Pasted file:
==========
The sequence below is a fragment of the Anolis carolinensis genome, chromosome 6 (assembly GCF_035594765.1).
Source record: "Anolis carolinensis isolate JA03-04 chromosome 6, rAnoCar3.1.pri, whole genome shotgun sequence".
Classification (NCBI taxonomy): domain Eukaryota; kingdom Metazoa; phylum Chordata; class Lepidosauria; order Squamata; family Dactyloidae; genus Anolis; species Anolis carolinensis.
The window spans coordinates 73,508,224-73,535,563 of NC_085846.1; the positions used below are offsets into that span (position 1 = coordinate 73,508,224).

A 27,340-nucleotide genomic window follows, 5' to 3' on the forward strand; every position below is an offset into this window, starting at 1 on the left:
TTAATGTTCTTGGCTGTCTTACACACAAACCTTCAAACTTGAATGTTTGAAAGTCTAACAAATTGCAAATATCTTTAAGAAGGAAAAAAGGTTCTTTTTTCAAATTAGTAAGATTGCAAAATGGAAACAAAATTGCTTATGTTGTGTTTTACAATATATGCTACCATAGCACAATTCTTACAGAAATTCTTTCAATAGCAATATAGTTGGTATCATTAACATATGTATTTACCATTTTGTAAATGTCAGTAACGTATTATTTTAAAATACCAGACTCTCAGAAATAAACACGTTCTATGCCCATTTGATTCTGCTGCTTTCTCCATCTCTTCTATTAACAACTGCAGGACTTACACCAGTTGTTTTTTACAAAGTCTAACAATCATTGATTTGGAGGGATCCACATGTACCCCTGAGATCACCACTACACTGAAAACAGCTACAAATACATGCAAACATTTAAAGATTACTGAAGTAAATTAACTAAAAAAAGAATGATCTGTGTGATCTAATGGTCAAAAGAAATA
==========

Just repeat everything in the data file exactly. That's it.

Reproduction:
The sequence below is a fragment of the Anolis carolinensis genome, chromosome 6 (assembly GCF_035594765.1).
Source record: "Anolis carolinensis isolate JA03-04 chromosome 6, rAnoCar3.1.pri, whole genome shotgun sequence".
Classification (NCBI taxonomy): domain Eukaryota; kingdom Metazoa; phylum Chordata; class Lepidosauria; order Squamata; family Dactyloidae; genus Anolis; species Anolis carolinensis.
The window spans coordinates 73,508,224-73,535,563 of NC_085846.1; the positions used below are offsets into that span (position 1 = coordinate 73,508,224).

A 27,340-nucleotide genomic window follows, 5' to 3' on the forward strand; every position below is an offset into this window, starting at 1 on the left:
TTAATGTTCTTGGCTGTCTTACACACAAACCTTCAAACTTGAATGTTTGAAAGTCTAACAAATTGCAAATATCTTTAAGAAGGAAAAAAGGTTCTTTTTTCAAATTAGTAAGATTGCAAAATGGAAACAAAATTGCTTATGTTGTGTTTTACAATATATGCTACCATAGCACAATTCTTACAGAAATTCTTTCAATAGCAATATAGTTGGTATCATTAACATATGTATTTACCATTTTGTAAATGTCAGTAACGTATTATTTTAAAATACCAGACTCTCAGAAATAAACACGTTCTATGCCCATTTGATTCTGCTGCTTTCTCCATCTCTTCTATTAACAACTGCAGGACTTACACCAGTTGTTTTTTACAAAGTCTAACAATCATTGATTTGGAGGGATCCACATGTACCCCTGAGATCACCACTACACTGAAAACAGCTACAAATACATGCAAACATTTAAAGATTACTGAAGTAAATTAACTAAAAAAAGAATGATCTGTGTGATCTAATGGTCAAAAGAAATA